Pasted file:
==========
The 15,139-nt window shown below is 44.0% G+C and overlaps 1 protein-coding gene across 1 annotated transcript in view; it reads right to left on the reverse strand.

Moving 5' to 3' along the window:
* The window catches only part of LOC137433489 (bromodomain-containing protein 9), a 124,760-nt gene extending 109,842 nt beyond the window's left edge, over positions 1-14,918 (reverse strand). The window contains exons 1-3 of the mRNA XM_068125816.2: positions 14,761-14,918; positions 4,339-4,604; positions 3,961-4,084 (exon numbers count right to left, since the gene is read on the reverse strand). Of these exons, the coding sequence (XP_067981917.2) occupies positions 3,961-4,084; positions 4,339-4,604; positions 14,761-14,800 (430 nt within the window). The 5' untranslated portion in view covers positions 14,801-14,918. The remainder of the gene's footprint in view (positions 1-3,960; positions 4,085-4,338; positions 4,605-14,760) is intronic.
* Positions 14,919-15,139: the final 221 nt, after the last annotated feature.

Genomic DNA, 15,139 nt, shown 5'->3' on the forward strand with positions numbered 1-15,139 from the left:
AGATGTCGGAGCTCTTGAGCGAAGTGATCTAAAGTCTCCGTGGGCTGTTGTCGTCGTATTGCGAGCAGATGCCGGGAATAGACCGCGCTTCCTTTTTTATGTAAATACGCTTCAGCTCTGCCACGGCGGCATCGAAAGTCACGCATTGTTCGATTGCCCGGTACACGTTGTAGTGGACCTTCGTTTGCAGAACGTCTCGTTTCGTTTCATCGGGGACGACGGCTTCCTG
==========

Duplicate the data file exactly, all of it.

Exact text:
The 15,139-nt window shown below is 44.0% G+C and overlaps 1 protein-coding gene across 1 annotated transcript in view; it reads right to left on the reverse strand.

Moving 5' to 3' along the window:
* The window catches only part of LOC137433489 (bromodomain-containing protein 9), a 124,760-nt gene extending 109,842 nt beyond the window's left edge, over positions 1-14,918 (reverse strand). The window contains exons 1-3 of the mRNA XM_068125816.2: positions 14,761-14,918; positions 4,339-4,604; positions 3,961-4,084 (exon numbers count right to left, since the gene is read on the reverse strand). Of these exons, the coding sequence (XP_067981917.2) occupies positions 3,961-4,084; positions 4,339-4,604; positions 14,761-14,800 (430 nt within the window). The 5' untranslated portion in view covers positions 14,801-14,918. The remainder of the gene's footprint in view (positions 1-3,960; positions 4,085-4,338; positions 4,605-14,760) is intronic.
* Positions 14,919-15,139: the final 221 nt, after the last annotated feature.

Genomic DNA, 15,139 nt, shown 5'->3' on the forward strand with positions numbered 1-15,139 from the left:
AGATGTCGGAGCTCTTGAGCGAAGTGATCTAAAGTCTCCGTGGGCTGTTGTCGTCGTATTGCGAGCAGATGCCGGGAATAGACCGCGCTTCCTTTTTTATGTAAATACGCTTCAGCTCTGCCACGGCGGCATCGAAAGTCACGCATTGTTCGATTGCCCGGTACACGTTGTAGTGGACCTTCGTTTGCAGAACGTCTCGTTTCGTTTCATCGGGGACGACGGCTTCCTG